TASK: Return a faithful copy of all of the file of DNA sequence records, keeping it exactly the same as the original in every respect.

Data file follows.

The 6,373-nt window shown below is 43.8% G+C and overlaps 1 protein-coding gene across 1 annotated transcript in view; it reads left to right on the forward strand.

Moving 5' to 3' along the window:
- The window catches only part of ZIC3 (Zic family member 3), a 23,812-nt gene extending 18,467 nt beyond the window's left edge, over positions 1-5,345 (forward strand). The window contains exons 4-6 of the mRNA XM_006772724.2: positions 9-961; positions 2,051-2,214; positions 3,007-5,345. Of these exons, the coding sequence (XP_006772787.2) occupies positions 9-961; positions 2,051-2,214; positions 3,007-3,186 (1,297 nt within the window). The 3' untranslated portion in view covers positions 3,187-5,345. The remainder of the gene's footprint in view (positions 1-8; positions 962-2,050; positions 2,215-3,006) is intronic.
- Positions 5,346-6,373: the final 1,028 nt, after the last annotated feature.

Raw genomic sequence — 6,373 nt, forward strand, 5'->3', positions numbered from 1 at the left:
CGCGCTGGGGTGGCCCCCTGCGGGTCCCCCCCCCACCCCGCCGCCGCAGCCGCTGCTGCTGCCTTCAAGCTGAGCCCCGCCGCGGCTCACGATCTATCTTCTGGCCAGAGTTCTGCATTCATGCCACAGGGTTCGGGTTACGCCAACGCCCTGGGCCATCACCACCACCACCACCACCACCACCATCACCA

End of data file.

The 6,373-nt window shown below is 43.8% G+C and overlaps 1 protein-coding gene across 1 annotated transcript in view; it reads left to right on the forward strand.

Moving 5' to 3' along the window:
- The window catches only part of ZIC3 (Zic family member 3), a 23,812-nt gene extending 18,467 nt beyond the window's left edge, over positions 1-5,345 (forward strand). The window contains exons 4-6 of the mRNA XM_006772724.2: positions 9-961; positions 2,051-2,214; positions 3,007-5,345. Of these exons, the coding sequence (XP_006772787.2) occupies positions 9-961; positions 2,051-2,214; positions 3,007-3,186 (1,297 nt within the window). The 3' untranslated portion in view covers positions 3,187-5,345. The remainder of the gene's footprint in view (positions 1-8; positions 962-2,050; positions 2,215-3,006) is intronic.
- Positions 5,346-6,373: the final 1,028 nt, after the last annotated feature.

Raw genomic sequence — 6,373 nt, forward strand, 5'->3', positions numbered from 1 at the left:
CGCGCTGGGGTGGCCCCCTGCGGGTCCCCCCCCCACCCCGCCGCCGCAGCCGCTGCTGCTGCCTTCAAGCTGAGCCCCGCCGCGGCTCACGATCTATCTTCTGGCCAGAGTTCTGCATTCATGCCACAGGGTTCGGGTTACGCCAACGCCCTGGGCCATCACCACCACCACCACCACCACCACCATCACCA